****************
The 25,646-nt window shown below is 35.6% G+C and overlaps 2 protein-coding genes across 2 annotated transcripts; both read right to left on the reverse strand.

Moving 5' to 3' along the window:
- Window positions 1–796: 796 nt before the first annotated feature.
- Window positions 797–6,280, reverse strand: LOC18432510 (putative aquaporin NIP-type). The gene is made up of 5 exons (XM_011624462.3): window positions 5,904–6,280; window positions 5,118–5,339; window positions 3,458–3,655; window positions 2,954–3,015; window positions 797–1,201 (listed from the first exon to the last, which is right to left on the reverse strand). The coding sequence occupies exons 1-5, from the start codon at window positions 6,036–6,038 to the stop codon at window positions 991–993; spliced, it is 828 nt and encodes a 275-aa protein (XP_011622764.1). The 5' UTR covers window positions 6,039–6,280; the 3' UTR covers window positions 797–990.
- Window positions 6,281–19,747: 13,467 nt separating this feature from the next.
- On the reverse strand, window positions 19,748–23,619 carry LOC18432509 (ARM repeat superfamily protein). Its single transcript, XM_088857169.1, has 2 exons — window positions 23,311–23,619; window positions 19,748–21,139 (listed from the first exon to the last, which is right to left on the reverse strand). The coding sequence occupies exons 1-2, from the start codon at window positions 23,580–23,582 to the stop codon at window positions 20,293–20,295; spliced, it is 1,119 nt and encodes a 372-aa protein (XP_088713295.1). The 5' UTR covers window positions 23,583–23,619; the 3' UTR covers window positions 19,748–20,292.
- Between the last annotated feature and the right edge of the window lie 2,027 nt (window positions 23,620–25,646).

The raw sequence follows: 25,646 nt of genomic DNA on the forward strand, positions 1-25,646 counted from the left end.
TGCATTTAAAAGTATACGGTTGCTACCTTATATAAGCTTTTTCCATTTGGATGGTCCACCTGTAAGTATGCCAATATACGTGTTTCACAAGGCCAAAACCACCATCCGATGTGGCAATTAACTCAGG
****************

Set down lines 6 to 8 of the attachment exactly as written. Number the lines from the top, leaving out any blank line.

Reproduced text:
- On the reverse strand, window positions 19,748–23,619 carry LOC18432509 (ARM repeat superfamily protein). Its single transcript, XM_088857169.1, has 2 exons — window positions 23,311–23,619; window positions 19,748–21,139 (listed from the first exon to the last, which is right to left on the reverse strand). The coding sequence occupies exons 1-2, from the start codon at window positions 23,580–23,582 to the stop codon at window positions 20,293–20,295; spliced, it is 1,119 nt and encodes a 372-aa protein (XP_088713295.1). The 5' UTR covers window positions 23,583–23,619; the 3' UTR covers window positions 19,748–20,292.
- Between the last annotated feature and the right edge of the window lie 2,027 nt (window positions 23,620–25,646).

The raw sequence follows: 25,646 nt of genomic DNA on the forward strand, positions 1-25,646 counted from the left end.